High Tech

Refund, restock, recycle: What is reverse logistics?

Refund, restock, recycle

Three surprising benefits of effectively planning and integrating reverse logistics into your sales cycle.

You put a lot of effort into getting your technology products into your customers’ hands. But what happens after your customer accepts delivery, and then needs to return it?

Getting reverse logistics right can improve financial performance, efficiency, customer experience and sustainability.

That’s where reverse logistics comes in. The term describes the processes that sits at the crossroads of transportation, customer service, and refurbishment and recycling. Getting it right can improve financial performance, efficiency, customer experience and sustainability.

Here are three surprising benefits that can come from effectively planning and integrating reverse logistics into your sales cycle.

Refund: Create delighted and more-loyal customers

Returns represent an enormous opportunity for companies. Well-executed product return experiences may encourage customers – even disappointed ones – to give you another chance to impress them so they stay loyal to your brand.

Forbes reports that more than 85 percent of consumers want to shop at a store with a convenient returns policy, with 55 percent targeting the most affordable return shipping option.

One example of the benefits of a customer-friendly return policy for online retailers is Zappos. The online shoe retailer offers unlimited free returns on any product and, according to Fast Company, realized years ago that their most profitable customers are also the customers with a 50 percent return rate. There are parallels in the tech industry: the 2016 How to Click with High-Tech Online Shoppers report indicates 42 percent of shoppers prefer to ship returns back to the original retail store, and 48 percent of those will make a new purchase.

Learn more about UPS’s reverse logistics management services

Repairs and resale lower the cost of returns

When a customer returns a product, its status and destiny should be identified quickly. A quality assurance process should determine whether the product can be resold as-is, repaired and resold, or taken out of inventory. Due to the relatively rapid obsolescence of tech goods, many retailers opt to condemn many thousands of dollars’ worth of perfectly good, returned products.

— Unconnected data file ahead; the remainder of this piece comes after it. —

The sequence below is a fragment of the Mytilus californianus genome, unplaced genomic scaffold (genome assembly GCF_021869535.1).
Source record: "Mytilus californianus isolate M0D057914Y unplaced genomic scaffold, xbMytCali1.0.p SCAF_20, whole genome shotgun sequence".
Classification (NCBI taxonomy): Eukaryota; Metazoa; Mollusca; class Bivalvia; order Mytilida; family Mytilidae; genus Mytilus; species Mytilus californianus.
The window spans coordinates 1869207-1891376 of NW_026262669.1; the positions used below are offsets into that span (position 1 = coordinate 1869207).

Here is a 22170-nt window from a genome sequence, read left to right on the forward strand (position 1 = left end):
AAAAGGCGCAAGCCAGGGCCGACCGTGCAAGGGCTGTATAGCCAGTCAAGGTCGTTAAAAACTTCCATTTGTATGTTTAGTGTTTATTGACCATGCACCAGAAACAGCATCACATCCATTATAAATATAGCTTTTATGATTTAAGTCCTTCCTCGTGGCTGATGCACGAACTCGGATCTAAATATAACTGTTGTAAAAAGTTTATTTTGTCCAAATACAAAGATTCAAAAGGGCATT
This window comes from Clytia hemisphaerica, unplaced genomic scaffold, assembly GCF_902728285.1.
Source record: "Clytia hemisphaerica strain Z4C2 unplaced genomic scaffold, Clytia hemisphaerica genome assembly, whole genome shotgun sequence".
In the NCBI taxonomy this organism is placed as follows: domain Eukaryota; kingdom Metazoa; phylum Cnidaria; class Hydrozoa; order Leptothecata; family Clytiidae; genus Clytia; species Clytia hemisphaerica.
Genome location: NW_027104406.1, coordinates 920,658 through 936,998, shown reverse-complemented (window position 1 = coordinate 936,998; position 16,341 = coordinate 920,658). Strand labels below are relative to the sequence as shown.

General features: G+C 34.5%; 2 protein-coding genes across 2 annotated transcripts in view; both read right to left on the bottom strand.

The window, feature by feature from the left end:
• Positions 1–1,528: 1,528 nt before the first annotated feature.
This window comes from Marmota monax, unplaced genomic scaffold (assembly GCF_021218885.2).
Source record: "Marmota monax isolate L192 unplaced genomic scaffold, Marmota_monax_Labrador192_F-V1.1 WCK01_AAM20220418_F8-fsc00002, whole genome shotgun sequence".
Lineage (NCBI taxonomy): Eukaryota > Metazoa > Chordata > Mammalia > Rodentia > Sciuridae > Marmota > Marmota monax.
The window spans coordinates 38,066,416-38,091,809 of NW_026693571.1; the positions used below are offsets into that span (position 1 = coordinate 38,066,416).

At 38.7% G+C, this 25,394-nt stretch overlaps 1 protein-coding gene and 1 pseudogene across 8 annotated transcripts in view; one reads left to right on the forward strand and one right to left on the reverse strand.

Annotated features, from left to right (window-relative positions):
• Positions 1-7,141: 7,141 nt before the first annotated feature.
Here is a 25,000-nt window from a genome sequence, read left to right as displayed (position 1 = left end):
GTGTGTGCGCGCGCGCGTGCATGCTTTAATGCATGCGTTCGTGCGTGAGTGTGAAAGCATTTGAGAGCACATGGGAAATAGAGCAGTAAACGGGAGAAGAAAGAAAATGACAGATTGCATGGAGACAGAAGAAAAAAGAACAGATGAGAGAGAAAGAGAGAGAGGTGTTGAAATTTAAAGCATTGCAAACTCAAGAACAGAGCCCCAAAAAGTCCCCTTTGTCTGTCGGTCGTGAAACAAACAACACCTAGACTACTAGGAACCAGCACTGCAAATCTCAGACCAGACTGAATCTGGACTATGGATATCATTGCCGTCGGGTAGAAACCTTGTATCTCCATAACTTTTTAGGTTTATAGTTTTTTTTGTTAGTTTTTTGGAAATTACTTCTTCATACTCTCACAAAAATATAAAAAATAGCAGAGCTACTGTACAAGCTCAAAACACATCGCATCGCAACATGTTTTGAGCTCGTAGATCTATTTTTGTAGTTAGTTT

In some cases, there’s a contractual obligation to destroy unsold merchandise. But before you engage the dumpster or destructive means, keep in mind that the secondary market for high-tech products in the United States has been estimated by a former Best Buy executive to be worth $15 billion. It is therefore worth choosing a service like retail returns specialist Optoro to repair or resell returned or faulty products. But a competent logistics provider should also be able to carry out the same work for you, reducing the number of entities to manage, and helping you recapture some product value.

If your company oversees a large number of returns or exchanges, consider developing a field repair program, which will allow you to carry less inventory and lower the overall cost of returns. The Aberdeen group found that field repair operations enable companies to quickly inspect, repair and send back up to 25 percent of all incoming returns.

Supply chain sustainability builds a trustworthy brand

Integrating reverse logistics that refurbish electronics or pull out valuable materials to recycle benefits both your bottom line and the environment. In 2015 alone, Apple reclaimed $40 million in gold and $6 million in copper through device recycling programs.

Resale and repair can do more than bring you higher profits – they can also help you cut down on landfill waste and improve your company’s reputation for social and environmental responsibility. Furthermore, the better your logistics management, the better you can reduce carbon emissions and contribute to efforts to improve air quality – true supply-chain sustainability.

For some tech products, offering end-of-life recycling and refurbishment incentives also increases product value for your customer. After all, what customer wouldn’t want to receive a $150 credit for a smartphone they were planning to throw away? Or, in power tool manufacturer DeWalt’s case, a $100 credit for trading in used tools.

Reverse logistics isn’t just a cost of business; it’s an opportunity to improve your business. A properly organized reverse logistics process (or, even better, a turnkey reverse logistics solution), can help retain more customers, and increase profitability and sustainability. Consider whether you can apply any of these critical lessons to the way your company does business. You have nothing to lose, and – potentially – much to gain.


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